Shredded bark mulch is a great option for perennials, as it will begin to break down over time, adding even more nutrients to the garden bed for your plants to thrive on.
Commonly Asked Questions About Planting
In this section, we’ll briefly cover the most common questions that are asked when planting perennials and condense some of the information in the previous sections.
How Deep Should I Plant My Perennials?
As with any plant, perennials should sit no deeper than their crown (the place where the stem and roots meet) in the ground. As a general guideline, a hole for perennials should be slightly deeper (only an inch or two) than the pot it was planted in, but twice as wide as the pot.
Digging a hole too deep could result in stem rot, which would kill your plant completely and prevent it from growing and reproducing year after year.
Refer back to Step 4 in the above section for more information about digging holes for your perennials.
How Much Water do Perennials Need?
After you’ve planted your perennials, you’ll need to soak the plants thoroughly. For upkeep, watering once a week will suffice just as long as it’s a deep watering.
Generally, perennials thrive best with more infrequent, deep watering rather than light watering daily. Deep watering will encourage growth. Water either early in the morning or in the evening to avoid the high temperatures and sun exposure of midday, which may result in over-drying.
How Much Space do Perennials Need?
Usually, you can find planting instructions on individual perennial plant pots. However, if you can’t locate specific planting information, there is a general rule of thumb for different-sized perennials:
- Small perennials should be spaced 6 to 12 inches apart.
- 2 to 3-foot tall perennials should be spaced 12 to 18 inches apart.
- Taller perennials should be spaced 18 to 36 inches apart.
Planting juvenile perennials too close together could result in overcrowding as they grow. Overcrowding leads to a competition for sunlight and nutrients in the soil, which could result in some of your perennials dying off.
How Do Perennials Help the Soil?
Because perennials typically have deep roots, they can help the soil by minimizing the effects of erosion. As older perennials wither and die, they have already produced offspring, which gives you more beautiful flowers and, in turn, provides the soil with more nutrients from the older plants that have died.
How Long Do Perennials Last?
A single perennial plant can last more than 2 years. However, they constantly spread seed, giving you a long-lasting supply of perennials that could endure a decade or more from the same family of plants.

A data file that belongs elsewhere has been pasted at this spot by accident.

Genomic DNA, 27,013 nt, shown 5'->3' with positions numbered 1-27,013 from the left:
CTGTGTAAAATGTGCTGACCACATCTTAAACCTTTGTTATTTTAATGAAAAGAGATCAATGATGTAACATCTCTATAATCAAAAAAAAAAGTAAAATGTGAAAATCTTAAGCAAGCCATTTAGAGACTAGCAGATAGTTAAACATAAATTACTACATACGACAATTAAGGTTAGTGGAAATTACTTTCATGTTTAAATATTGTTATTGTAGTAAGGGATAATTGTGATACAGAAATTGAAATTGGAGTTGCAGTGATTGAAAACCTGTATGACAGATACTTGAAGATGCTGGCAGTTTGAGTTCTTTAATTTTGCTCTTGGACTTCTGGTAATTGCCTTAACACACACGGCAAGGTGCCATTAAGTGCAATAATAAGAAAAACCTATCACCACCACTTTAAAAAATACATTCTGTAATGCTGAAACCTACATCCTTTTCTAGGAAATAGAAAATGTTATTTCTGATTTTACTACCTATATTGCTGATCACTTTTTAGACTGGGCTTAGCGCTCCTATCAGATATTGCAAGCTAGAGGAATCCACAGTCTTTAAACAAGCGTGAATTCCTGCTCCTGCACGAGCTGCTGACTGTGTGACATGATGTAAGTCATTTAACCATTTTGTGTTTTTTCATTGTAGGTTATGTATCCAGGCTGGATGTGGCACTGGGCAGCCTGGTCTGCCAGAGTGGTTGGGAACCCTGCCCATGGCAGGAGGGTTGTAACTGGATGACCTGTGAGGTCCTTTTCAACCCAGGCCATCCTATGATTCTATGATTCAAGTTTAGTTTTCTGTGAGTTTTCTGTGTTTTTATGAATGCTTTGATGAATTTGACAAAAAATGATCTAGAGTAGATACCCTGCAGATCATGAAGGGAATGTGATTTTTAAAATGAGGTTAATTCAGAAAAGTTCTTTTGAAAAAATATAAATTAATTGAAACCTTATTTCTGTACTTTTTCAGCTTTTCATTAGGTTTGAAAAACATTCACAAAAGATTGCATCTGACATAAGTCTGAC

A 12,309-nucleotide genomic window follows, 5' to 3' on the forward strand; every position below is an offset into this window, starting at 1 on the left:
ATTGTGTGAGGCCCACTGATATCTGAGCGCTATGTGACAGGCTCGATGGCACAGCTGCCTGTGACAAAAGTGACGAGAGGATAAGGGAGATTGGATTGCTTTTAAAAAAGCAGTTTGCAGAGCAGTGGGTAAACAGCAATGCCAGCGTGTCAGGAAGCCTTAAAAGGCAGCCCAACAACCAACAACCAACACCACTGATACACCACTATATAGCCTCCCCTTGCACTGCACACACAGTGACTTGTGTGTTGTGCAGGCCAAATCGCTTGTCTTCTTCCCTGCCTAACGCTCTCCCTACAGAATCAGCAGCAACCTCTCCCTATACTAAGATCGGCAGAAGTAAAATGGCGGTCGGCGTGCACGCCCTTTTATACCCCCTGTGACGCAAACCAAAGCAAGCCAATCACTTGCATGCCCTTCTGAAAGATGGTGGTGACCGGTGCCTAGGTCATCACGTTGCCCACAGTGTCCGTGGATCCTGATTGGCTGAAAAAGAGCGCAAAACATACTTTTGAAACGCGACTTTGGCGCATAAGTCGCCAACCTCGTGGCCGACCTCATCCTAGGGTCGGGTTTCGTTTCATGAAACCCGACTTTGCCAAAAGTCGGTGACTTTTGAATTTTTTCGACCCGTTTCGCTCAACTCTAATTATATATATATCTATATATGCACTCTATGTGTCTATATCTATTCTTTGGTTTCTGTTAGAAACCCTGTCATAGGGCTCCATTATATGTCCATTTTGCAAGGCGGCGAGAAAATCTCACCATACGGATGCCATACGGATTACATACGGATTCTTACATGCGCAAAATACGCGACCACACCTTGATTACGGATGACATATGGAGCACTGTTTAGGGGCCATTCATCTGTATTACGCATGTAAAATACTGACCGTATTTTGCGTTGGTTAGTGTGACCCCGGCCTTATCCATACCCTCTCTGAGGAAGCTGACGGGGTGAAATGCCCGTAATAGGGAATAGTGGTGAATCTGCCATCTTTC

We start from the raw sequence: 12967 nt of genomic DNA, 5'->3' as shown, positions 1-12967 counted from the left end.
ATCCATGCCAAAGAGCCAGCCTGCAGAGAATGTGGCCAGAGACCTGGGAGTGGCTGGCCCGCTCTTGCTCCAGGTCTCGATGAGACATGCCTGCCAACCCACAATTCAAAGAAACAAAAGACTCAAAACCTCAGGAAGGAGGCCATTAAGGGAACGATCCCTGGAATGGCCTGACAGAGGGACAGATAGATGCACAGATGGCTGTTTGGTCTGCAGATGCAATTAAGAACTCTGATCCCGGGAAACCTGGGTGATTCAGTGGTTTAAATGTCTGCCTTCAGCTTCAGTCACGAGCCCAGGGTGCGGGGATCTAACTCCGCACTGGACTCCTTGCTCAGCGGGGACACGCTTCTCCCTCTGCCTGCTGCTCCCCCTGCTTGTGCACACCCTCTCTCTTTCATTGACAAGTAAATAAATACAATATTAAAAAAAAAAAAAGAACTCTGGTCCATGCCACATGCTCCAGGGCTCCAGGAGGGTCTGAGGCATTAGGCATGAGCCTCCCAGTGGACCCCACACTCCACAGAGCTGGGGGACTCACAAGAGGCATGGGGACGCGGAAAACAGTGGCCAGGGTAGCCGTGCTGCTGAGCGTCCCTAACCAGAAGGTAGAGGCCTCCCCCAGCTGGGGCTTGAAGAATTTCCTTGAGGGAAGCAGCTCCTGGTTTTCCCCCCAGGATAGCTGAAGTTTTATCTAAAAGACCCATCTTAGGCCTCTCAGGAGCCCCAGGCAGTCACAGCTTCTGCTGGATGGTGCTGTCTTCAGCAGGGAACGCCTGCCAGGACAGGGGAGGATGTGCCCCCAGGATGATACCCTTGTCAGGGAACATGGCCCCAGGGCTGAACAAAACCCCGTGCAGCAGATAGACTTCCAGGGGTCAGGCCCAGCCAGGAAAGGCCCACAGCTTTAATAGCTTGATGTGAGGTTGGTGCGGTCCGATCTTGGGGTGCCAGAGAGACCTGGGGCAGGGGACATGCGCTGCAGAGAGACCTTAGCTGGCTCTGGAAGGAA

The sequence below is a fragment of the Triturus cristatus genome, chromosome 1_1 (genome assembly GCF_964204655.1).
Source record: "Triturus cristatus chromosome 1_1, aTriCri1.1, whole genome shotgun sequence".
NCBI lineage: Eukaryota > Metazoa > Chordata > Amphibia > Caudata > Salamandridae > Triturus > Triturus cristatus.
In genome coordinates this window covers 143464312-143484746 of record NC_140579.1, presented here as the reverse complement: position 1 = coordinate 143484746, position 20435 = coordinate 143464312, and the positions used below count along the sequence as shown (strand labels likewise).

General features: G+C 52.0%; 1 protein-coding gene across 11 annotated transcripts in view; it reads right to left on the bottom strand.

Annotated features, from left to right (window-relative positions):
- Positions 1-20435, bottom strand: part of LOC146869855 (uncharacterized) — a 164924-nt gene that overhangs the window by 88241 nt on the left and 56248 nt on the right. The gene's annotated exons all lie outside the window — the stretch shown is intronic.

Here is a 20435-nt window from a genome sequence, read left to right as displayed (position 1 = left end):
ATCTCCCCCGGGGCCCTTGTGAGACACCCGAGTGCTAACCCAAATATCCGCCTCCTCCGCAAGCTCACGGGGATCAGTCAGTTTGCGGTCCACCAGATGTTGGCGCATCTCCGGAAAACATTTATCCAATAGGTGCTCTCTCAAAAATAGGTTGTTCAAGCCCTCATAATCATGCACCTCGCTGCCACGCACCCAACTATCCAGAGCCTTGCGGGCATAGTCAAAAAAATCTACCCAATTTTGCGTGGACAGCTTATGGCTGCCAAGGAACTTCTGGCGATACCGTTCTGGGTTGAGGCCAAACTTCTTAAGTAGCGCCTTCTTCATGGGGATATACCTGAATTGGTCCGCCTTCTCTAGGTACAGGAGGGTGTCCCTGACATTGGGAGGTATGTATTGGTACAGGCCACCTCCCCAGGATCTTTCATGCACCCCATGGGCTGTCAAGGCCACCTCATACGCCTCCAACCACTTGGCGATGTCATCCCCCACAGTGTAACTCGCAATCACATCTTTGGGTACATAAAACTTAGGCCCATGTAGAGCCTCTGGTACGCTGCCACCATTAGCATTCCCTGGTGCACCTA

After-Planting Perennial Care
Once you’ve gotten all of your perennials situated, there are three things you can do periodically to ensure a healthy bed of perennials: fertilize, mulch, and weed control. Let’s take a look at each individually.
If you have not prepared the soil with fertilizer beforehand (as outlined in the above planting guide), then your perennials may benefit from fertilization.
However, be cautious with how much fertilizer you use. Too much fertilizer will keep perennials from blooming. According to research by the University of Illinois, perennials do best in gardens that contain 1 pound of Nitrogen per 1,000 square feet.
The most beneficial fertilizers for perennials have a formulation of 12-12-12, 10-10-10, or 5-10-5. These numbers stand for the ratio of Nitrogen-Phosphorous-Potassium in the mix.
After the initial planting, you should mulch immediately. Then, continue with yearly upkeep, adding new mulch to your perennial garden bed(s) so that the thickness doesn’t exceed 2 inches.
When you notice that weeds are beginning to grow in your perennial beds, it’s best to address the issue before it gets out of hand. Weeds aren’t needy and will thrive practically anywhere, taking over your gardens and possibly smothering your small perennials.
As you weed, be sure that you are removing the plants down to the root to keep them from growing back.
The Best Perennials for Certain Conditions
Most perennials can grow fine no matter where they’re planted, just as long as they’re given the proper soil conditions and are planted in the right season. In the next few sections, we’ll be going over the best perennials for specific conditions and preferences.
Perennials that Like Shade
Whether you’re looking for perennials that can fill in gaps in your garden or your yard is simply too shady for sun-loving plants, these perennials that like shade will do just the trick:
- Spiderwort: These gorgeous plants sprout deep purple blooms atop golden foliage. They bloom from spring to the first frost of fall and do best in areas of part-shade where they can receive 3 to 6 hours of morning or evening sunlight per day.
- Ferns: It’s no surprise that ferns are often found in shady forests. They thrive tremendously in part-shade and full-shade conditions and boast lovely, huge green leaves.